Tourism featured strongly in the discussion at the second Chamber of Commerce District Candidates’ Forum for Bodden Town at the Savannah United Church Monday
Four candidates were represented at the forum, with independents Justin Woods and Vincent Frederick joined by Mark Scotland of the United Democratic Party and Osbourne Bodden of the People’s Progressive Movement.
The candidates were asked whether they viewed the opening of Cuba as an opportunity or threat to Cayman’s tourism.
Mr. Bodden said it would pose a threat.
‘Once Cuba opens up widely to America, it will pull its fair share of tourism,’ he said. ‘We have to make sure that we position our tourism market so that rather than losing from Cuba opening we actually could piggyback on tourists that go through to Cuba.’
Mr. Woods believed that although it could pose a threat, it could be a catalyst for change.
‘We have an opportunity to build on our reputation for being a luxury family vacation,’ he said. ‘We need to put more emphasis on the Asian and European market if we are going to compete.’
Mr. Scotland was concerned that Cayman had not done enough to define itself as a destination.
‘What we haven’t done is to establish a clear national brand image for our tourism,’ he said.
Mr. Frederick viewed Cuba as presenting an opportunity, but suggested a dramatic shift.
‘We cannot keep looking to bring the high rich people into these Islands when poor and middle class people from around the world are looking for an opportunity to visit our shores.’
When the attention turned to Bodden Town issues, the candidates were generally in agreement, with all of them supporting the building of the seawall to protect the Savannah gully from flooding.
Some of the most interesting suggestions of the evening came in response to a question on generating more revenue for the country.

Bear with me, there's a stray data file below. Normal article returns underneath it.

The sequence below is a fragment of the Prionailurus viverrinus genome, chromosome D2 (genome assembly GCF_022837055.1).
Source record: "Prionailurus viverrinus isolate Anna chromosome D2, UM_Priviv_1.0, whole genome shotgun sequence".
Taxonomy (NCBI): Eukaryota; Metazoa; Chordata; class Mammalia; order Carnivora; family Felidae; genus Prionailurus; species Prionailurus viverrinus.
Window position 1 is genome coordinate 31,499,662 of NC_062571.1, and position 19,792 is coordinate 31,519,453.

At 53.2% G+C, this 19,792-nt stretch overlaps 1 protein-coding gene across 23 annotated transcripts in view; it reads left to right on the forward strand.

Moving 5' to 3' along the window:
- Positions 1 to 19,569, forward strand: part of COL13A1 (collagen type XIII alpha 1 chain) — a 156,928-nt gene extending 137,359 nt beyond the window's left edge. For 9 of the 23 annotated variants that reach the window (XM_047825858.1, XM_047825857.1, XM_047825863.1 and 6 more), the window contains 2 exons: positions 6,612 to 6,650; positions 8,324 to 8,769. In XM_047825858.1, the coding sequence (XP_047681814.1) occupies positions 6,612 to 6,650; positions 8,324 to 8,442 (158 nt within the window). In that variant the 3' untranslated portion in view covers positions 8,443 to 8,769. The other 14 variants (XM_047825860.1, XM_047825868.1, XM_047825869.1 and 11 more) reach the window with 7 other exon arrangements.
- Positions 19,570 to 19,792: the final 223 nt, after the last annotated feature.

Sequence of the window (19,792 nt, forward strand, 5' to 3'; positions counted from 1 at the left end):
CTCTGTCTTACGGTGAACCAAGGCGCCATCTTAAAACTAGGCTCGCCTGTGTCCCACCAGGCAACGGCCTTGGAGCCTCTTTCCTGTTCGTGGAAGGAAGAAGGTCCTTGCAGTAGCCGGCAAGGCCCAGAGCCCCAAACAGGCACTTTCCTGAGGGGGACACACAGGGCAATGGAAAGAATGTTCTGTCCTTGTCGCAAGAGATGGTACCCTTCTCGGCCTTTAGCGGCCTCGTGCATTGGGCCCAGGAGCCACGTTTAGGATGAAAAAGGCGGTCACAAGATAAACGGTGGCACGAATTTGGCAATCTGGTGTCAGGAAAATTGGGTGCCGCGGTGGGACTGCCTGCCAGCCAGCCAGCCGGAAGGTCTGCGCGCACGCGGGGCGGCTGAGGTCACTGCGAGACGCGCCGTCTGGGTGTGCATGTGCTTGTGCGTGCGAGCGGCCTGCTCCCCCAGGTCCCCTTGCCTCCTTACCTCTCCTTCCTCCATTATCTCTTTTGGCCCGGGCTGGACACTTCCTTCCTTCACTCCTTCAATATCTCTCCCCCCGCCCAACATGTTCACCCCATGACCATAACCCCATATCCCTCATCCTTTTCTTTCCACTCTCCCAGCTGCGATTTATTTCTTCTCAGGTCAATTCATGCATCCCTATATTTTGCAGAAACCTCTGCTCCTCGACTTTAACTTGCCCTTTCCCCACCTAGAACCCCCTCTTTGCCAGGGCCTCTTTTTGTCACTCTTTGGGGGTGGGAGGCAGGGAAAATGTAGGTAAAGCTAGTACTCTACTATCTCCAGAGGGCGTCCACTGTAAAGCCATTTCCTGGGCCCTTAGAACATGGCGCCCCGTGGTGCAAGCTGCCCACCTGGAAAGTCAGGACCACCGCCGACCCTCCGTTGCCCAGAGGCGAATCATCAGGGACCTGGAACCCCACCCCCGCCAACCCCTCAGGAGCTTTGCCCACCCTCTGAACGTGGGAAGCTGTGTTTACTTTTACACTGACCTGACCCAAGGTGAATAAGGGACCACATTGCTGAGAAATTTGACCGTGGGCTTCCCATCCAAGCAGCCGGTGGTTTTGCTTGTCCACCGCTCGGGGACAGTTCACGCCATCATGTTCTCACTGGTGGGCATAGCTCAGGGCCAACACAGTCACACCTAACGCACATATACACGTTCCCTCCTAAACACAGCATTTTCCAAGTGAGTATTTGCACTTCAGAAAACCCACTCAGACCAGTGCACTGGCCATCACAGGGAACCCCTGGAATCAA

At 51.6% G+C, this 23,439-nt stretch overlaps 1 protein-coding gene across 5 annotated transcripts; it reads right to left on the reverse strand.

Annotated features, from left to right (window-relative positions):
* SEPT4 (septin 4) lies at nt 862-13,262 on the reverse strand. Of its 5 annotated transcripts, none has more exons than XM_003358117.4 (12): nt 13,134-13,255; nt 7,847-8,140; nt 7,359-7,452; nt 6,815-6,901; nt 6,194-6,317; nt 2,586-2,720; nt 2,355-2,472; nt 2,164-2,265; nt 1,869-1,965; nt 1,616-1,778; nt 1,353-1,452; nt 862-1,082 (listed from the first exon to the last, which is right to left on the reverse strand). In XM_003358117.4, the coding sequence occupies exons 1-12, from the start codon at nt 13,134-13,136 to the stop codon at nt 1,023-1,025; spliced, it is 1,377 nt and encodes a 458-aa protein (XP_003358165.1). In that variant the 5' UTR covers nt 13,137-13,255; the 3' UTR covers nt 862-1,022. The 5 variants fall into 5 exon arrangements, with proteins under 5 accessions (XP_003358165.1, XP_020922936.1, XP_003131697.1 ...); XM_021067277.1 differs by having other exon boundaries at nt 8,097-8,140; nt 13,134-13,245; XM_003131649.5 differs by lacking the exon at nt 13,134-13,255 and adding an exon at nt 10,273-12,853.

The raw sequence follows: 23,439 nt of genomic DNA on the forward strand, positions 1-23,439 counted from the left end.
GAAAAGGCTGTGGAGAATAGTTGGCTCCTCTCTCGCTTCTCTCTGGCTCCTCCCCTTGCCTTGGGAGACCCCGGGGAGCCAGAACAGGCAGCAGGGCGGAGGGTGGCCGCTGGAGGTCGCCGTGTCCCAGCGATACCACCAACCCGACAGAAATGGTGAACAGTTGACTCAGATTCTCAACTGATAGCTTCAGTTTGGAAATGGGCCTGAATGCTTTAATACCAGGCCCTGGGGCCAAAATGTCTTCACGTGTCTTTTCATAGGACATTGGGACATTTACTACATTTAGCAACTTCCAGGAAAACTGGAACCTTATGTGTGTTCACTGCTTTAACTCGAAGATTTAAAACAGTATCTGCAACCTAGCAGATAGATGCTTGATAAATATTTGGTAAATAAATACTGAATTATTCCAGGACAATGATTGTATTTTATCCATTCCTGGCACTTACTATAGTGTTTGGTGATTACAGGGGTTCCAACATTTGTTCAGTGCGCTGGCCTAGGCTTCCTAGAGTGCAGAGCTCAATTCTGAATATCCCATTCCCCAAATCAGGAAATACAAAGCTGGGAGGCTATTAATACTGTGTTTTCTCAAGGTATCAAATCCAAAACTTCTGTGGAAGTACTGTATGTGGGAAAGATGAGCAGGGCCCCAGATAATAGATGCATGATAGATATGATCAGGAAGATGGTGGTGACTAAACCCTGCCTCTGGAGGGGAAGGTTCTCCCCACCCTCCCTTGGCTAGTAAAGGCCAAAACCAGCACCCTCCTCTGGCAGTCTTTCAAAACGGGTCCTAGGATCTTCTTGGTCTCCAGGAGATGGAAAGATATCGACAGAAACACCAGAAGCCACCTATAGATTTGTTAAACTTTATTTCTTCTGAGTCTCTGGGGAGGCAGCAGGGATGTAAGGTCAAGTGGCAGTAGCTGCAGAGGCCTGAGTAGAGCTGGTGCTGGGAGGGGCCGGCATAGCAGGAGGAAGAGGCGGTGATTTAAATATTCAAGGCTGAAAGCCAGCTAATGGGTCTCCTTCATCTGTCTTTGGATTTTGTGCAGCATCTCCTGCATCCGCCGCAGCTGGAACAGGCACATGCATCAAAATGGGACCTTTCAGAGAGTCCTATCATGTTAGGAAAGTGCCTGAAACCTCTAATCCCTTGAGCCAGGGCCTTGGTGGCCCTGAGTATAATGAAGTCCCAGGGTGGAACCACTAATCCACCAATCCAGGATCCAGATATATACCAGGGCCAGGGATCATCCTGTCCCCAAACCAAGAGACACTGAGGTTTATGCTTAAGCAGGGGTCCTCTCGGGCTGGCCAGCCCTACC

Mr. Bodden suggested that there is not a crisis in terms of revenue.
‘What I see is us needing to do a much better job in terms of expenditure,’ he said. ‘We need to make government more efficient.’
He also suggested taking a small percentage of any money sent out of the island through the banks and money services.
Mr. Woods agreed that government has to be made more efficient.
‘We have to spend according to what we earn, not try to earn according to what we want to spend.’
He also suggested that education could develop into a new growth area.
‘We can expand on the education institutions we have here and create an education pillar to our economy.’
Mr. Scotland suggested that increasing revenue from Cayman’s current main revenue sources is the way forward.
‘Our tourism industry needs to be diversified,’ he said. ‘In terms of the financial industry I would encourage more business to conduct their business here.’
Mr. Frederick suggested that there was a lack of new ideas.
‘I plan to introduce a foreign worker’s tax.’
He went on to say that he would introduce an infrastructure fee on all commercial buildings over 500 square feet at $2 per square feet.
The candidates also had strong opinions on the efforts of foreign governments to lay blame on offshore centres for the financial crisis and what they would do to protect Cayman from this onslaught.
Mr. Frederick came out strongly against the actions being taken by the G20.
‘We’re doing absolutely nothing that affects these countries,’ he said. ‘We have better financial controls than these countries. They should deal with their problems before they blame smaller countries like the Cayman Islands.’
Mr. Bodden put much of it down to envy.
‘We are looked at as one of the premier destinations for financial services, therefore there is a certain jealousy that goes along with that reputation from some of the larger countries.’
In terms of what Cayman should do to stave off these attacks, Mr. Bodden said that all the country could do was be as transparent as possible.
Mr. Woods said Cayman needs to work on its public relations in the financial world.
‘Putting us out of business is not going to benefit them,’ he said. ‘As a matter of fact, it is going to hurt them because right now we are transparent. We have to work on our PR initiatives to get that point across.’
Mr. Scotland said it was a case of pure scapegoating.
‘The current financial crisis had nothing to do with any offshore jurisdiction, and has much more to do with poor banking practices in the US.’
He suggested a more proactive approach to keeping Cayman’s financial industry safe and believes that cooperation with other offshore jurisdictions could help safeguard the industry.